Dragon Ball Reviews: Season 1

And at long last, we have reached... the start. This screened on Japanese TV in 1986, and is the very first Dragon Ball anime show, according to the opening chapters of Akira Toriyama's manga. You can most definitely begin here in the event you have never seen any Dragon Ball before; in fact, you had take the exact same standing as the audience that are first, not 'spoiled' on developments in the future. If, on the flip side, you have already viewed the later shows (Dragon Ball Z and GT), then you definitely will discover lots of characters whom you know well, but who are all meeting each other for the 1st time.


The hero is Goku, of course - here a feisty little boy who lives alone in the wild and looks and behaves about six (there is fun confusion about his actual age). He is extremely powerful and cheerful, has a furry tail, was brought up with a martial arts master (now squished)... and that is about all we know about him. In section one, he falls upon a fairly selfish teen girl called Bulma, who seeks the seven Dragon Balls which can allow wishes when gathered... and off the two trot to experience.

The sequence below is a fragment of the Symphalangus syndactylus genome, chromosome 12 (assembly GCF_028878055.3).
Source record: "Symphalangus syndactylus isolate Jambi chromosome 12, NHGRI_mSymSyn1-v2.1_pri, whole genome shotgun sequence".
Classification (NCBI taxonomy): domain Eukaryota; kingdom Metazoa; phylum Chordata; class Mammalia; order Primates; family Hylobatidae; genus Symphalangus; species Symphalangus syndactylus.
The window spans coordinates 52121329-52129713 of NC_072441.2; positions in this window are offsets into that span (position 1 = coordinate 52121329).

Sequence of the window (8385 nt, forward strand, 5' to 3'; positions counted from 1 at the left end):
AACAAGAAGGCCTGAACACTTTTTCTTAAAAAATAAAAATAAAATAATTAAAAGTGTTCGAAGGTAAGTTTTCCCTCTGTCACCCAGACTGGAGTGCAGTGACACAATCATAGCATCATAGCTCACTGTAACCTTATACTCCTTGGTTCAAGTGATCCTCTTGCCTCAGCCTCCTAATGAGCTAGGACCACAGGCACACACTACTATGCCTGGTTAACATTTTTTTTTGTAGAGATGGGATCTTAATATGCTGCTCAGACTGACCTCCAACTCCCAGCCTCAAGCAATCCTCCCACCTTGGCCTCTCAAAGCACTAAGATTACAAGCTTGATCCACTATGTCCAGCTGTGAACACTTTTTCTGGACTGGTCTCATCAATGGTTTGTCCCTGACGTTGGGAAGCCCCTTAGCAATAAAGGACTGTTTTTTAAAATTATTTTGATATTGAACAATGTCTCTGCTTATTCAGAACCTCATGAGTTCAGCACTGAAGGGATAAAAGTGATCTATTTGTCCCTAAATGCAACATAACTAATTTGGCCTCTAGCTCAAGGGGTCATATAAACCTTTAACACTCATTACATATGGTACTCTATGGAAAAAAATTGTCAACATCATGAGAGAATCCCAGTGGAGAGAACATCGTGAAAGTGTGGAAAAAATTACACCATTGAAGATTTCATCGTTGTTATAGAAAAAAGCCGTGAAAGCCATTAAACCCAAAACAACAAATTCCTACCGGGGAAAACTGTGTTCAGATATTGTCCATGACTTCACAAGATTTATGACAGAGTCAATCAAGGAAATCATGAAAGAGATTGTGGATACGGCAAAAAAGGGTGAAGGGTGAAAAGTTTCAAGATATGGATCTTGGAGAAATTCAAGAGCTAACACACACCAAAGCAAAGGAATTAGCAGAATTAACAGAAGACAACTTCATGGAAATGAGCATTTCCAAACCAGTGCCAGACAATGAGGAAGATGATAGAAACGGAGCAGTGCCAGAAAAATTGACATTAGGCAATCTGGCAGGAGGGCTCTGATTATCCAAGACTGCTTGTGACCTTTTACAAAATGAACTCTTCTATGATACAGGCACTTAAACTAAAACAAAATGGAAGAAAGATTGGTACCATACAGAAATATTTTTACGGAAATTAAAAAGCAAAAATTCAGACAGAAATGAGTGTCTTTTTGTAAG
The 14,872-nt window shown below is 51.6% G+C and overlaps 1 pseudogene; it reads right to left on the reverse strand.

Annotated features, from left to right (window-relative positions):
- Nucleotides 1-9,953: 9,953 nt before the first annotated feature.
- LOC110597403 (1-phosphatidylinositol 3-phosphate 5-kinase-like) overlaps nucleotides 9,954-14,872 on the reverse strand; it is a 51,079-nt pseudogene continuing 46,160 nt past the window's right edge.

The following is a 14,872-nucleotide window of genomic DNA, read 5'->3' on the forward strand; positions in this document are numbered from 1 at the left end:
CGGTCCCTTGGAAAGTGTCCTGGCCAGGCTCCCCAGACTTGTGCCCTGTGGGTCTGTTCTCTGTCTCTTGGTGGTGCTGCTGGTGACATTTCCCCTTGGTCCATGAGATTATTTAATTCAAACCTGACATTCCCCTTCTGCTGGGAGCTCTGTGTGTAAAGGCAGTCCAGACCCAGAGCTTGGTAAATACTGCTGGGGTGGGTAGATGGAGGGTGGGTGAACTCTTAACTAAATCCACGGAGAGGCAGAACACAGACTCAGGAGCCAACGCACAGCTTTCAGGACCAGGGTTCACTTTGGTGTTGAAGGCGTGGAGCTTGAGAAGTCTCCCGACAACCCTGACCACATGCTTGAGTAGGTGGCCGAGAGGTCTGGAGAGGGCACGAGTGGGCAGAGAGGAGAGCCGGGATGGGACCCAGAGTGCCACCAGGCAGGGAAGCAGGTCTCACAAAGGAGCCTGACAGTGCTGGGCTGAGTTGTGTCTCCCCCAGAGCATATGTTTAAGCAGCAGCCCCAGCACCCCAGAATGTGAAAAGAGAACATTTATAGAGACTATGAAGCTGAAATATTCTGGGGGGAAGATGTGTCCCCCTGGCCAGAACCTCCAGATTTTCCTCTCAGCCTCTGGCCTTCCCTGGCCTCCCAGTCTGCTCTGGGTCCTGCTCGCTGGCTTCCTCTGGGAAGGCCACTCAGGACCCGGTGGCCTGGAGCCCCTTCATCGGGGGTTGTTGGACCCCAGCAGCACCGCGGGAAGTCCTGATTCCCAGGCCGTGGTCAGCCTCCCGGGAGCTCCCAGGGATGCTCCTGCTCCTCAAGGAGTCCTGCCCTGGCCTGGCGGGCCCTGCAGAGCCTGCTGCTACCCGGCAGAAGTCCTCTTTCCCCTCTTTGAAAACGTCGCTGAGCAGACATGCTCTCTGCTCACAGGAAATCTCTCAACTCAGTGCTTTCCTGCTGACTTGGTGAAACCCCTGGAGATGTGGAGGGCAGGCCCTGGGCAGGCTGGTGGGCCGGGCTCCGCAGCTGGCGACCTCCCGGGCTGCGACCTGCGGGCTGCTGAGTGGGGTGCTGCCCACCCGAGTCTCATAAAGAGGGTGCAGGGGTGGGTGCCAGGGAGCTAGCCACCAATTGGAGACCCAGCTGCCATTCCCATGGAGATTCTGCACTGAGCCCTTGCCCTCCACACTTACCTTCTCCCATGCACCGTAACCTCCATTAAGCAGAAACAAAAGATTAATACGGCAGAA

Really foolish experience, also. Through almost all the set, the tone is slapstick animation humor, with worries or no serious risks - not an anime that is idyllic youth, but definitely an idealised one. It is really goofy, in the dazed-looking creatures to the storytelling that is apparently haphazard where houses and automobiles pop from pills that are miniature, as well as a mobster bunny who is able to turn people into carrots is included by the opponents. (In the event you are perplexed from the punchline to his story, there is a conventional Asian fable of a bunny on the moon, beating rice cakes.) Add in toilet humour - there is an, ahem, running gag of colors of zany with diarrhoea - and support characters, including a cunning Jekyll and Hyde gal who deserves her very own show now.

However, the show's also filled with lewd, ecchi humour, courtesy of dirty old man martial artist Kame Sennin and pervy panty-loving pig Oolong. Quite frankly, this can be amusing for some time and after that gets, well, embarrassing. (See the show alongside a British children' modern, Dangermouse, and tell us truthfully which gets the more grownup gags.)

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Thank heavens for Goku himself, who is presented throughout guileless, innocent, pleasant and straightforward, though his manner of telling lads and girls apart wants lots of work, needing nothing over enjoyment and food. The ecchi is largely phased out by the finest and fourth cd, Goku's first tournament championship, which will be extremely rousing, cheesily larger-than-life pleasure.

by Andrew Osmond

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